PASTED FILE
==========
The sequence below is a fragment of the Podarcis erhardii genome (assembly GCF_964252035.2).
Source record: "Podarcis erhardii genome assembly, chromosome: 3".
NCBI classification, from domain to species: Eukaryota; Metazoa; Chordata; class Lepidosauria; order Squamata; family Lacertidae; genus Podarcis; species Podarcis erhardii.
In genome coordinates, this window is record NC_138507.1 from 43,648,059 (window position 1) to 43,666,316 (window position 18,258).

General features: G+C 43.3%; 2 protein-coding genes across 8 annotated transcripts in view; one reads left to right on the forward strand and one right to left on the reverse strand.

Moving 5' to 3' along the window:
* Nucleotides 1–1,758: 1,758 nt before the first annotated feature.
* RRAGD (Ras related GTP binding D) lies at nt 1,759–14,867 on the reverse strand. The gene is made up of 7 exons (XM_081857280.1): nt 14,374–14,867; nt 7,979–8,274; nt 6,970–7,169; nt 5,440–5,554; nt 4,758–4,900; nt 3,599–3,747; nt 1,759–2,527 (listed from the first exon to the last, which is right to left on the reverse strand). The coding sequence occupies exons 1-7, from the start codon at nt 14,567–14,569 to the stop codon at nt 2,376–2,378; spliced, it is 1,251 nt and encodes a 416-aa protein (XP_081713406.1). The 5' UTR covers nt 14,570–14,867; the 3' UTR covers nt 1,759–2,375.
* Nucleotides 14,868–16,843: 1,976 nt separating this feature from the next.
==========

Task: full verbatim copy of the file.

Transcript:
The sequence below is a fragment of the Podarcis erhardii genome (assembly GCF_964252035.2).
Source record: "Podarcis erhardii genome assembly, chromosome: 3".
NCBI classification, from domain to species: Eukaryota; Metazoa; Chordata; class Lepidosauria; order Squamata; family Lacertidae; genus Podarcis; species Podarcis erhardii.
In genome coordinates, this window is record NC_138507.1 from 43,648,059 (window position 1) to 43,666,316 (window position 18,258).

General features: G+C 43.3%; 2 protein-coding genes across 8 annotated transcripts in view; one reads left to right on the forward strand and one right to left on the reverse strand.

Moving 5' to 3' along the window:
* Nucleotides 1–1,758: 1,758 nt before the first annotated feature.
* RRAGD (Ras related GTP binding D) lies at nt 1,759–14,867 on the reverse strand. The gene is made up of 7 exons (XM_081857280.1): nt 14,374–14,867; nt 7,979–8,274; nt 6,970–7,169; nt 5,440–5,554; nt 4,758–4,900; nt 3,599–3,747; nt 1,759–2,527 (listed from the first exon to the last, which is right to left on the reverse strand). The coding sequence occupies exons 1-7, from the start codon at nt 14,567–14,569 to the stop codon at nt 2,376–2,378; spliced, it is 1,251 nt and encodes a 416-aa protein (XP_081713406.1). The 5' UTR covers nt 14,570–14,867; the 3' UTR covers nt 1,759–2,375.
* Nucleotides 14,868–16,843: 1,976 nt separating this feature from the next.